Dough Box Is a Piece of Primitive Furniture
Q: This is a photo of a table my mother-in-law gave me. She called it a dough box. It has a removable lid, measures 29 inches long, is 16 inches deep and is 22 inches high. I think the wood is walnut, and it has original finish.
Could you tell me a little bit about its history?
A: Your dough box is also known as a kneading table. They originated in Europe, and many were brought to the United States by the Pennsylvania Dutch in the late 1700s. Because of the simplicity of the design, they are known as examples of primitive furniture or country furniture. Most dough boxes seen today in antiques shops were made from 1840 to 1880. They were made by local cabinetmakers or small furniture shops. Homemakers kneaded bread on the flat surface and then placed it in the trough to rise. Early pieces were frequently made of maple, and later ones were walnut or pine.
Your dough box is circa 1850 and would probably be worth $275 to $325.
Q: This mark is on the bottom of a 0.5-liter stoneware stein that my mother-in-law gave us. The stein is a cream color and decorated with a tan and green geometric design in relief. The lid is set into a pewter ring, and the thumb lift and hinge are both pewter. Also included with the mark are the numbers “90 — 11 –1983” and the word “Geschutzt.” I would appreciate any information you can provide.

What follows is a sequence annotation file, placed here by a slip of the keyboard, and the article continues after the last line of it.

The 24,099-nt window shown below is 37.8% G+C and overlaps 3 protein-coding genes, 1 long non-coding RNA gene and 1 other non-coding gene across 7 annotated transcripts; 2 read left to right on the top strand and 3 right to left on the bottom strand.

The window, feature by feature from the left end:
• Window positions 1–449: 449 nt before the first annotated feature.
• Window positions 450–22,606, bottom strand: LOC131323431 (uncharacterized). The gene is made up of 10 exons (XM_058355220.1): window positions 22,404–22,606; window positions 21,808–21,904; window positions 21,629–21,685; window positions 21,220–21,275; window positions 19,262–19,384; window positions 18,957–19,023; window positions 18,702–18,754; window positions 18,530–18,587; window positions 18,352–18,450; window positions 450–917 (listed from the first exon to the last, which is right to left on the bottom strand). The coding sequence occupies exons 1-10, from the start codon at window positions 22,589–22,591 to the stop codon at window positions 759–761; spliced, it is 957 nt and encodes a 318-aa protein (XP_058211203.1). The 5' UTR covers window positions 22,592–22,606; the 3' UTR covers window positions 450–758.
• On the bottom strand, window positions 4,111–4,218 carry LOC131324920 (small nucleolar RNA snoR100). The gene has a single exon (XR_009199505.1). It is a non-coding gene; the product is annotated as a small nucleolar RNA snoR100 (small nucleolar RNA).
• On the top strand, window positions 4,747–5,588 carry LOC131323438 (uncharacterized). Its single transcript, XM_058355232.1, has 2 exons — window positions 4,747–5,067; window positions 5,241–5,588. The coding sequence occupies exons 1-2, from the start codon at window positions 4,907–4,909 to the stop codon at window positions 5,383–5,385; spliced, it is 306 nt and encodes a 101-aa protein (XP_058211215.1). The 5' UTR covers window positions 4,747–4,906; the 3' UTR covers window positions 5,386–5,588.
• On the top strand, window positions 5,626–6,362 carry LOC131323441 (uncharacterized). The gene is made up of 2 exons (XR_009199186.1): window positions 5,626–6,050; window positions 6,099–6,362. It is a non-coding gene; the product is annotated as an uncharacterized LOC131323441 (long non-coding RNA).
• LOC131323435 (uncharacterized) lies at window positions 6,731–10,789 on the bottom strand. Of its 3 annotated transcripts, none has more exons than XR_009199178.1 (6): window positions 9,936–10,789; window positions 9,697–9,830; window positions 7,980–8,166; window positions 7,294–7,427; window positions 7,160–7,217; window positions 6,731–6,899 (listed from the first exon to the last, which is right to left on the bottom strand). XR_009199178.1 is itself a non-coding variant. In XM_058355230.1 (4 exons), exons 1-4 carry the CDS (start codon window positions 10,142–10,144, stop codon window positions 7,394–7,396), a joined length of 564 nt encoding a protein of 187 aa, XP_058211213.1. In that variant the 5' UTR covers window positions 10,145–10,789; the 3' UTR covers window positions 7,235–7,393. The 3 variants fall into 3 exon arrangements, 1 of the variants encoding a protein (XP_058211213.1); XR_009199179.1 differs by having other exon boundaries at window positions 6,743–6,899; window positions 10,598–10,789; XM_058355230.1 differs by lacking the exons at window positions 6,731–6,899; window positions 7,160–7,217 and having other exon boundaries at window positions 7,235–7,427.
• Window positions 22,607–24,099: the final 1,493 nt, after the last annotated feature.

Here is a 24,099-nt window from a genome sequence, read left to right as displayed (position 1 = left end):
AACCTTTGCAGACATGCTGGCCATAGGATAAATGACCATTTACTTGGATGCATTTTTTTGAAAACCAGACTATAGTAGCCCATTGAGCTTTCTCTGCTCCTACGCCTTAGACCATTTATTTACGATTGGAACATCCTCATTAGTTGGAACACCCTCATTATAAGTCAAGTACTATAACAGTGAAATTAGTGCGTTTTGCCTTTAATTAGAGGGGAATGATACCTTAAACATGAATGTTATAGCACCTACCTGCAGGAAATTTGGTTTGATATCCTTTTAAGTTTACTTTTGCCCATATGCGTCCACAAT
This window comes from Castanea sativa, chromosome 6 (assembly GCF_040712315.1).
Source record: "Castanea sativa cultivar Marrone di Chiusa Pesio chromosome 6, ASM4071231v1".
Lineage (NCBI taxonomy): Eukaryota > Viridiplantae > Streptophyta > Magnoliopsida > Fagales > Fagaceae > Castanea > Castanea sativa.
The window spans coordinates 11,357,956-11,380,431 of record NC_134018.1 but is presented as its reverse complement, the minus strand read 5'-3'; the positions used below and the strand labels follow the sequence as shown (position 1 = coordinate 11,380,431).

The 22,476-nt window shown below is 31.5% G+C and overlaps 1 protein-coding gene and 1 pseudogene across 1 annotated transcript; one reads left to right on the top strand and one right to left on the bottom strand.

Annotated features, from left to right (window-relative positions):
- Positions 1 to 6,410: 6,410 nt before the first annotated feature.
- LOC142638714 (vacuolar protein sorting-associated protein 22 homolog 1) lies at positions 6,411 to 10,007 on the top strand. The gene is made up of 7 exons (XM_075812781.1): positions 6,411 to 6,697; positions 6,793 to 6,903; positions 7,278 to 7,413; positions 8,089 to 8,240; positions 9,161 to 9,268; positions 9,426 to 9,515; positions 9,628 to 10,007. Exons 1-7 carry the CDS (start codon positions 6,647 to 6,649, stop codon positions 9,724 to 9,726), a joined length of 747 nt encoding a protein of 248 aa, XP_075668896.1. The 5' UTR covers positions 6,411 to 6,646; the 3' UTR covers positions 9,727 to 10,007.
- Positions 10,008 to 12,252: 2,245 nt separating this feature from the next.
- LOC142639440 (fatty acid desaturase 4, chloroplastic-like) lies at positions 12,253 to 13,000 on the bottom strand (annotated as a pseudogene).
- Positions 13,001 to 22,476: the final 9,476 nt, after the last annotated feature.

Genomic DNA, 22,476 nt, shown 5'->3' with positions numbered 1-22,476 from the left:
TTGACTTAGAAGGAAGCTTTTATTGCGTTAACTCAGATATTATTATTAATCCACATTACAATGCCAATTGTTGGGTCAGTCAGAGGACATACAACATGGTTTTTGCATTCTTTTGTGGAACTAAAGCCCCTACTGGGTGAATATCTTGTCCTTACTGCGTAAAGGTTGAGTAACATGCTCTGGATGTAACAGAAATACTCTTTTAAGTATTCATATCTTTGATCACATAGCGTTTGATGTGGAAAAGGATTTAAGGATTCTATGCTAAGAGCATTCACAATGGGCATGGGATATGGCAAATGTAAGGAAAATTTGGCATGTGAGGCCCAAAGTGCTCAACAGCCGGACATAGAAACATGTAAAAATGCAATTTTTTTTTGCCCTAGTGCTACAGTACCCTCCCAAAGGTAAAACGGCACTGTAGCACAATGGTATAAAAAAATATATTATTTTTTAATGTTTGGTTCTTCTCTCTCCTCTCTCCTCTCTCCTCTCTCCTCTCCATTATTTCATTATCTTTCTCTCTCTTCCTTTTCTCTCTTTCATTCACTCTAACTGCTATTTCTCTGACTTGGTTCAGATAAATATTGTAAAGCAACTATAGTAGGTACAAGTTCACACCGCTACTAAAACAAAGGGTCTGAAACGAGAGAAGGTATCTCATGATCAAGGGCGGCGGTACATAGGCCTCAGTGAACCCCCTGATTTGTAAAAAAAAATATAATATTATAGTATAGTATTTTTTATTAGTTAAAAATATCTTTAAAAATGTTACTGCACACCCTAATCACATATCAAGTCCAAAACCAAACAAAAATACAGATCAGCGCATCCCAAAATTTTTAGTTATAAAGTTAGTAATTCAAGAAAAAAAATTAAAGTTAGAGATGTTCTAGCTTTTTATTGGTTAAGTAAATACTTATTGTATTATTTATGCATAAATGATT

A: Your stein was made by Villeroy & Boch in Mettlach, Saarland, Germany. Johann Franz Boch founded his pottery in 1748 in an old Benedictine abbey. He was joined by Nicolas Villeroy in 1836. The castle mark you provided represents the ancient abbey. Villeroy & Boch produced porcelain and earthenware dishes, steins and decorative pieces. Your stein is its mosaic design. The pottery made two versions. One was available in tan and green, and the other was red and green. The number 90 shows that your stein was made in 1890. The number 11 is the size, and 1983 is the design number. A matching master stein with the number 1984 was available. “Geschutzt” is a German word that means the design was patented. Villeroy & Boch pottery is still in business.
Your circa-1890 stein might be worth $175 to $225.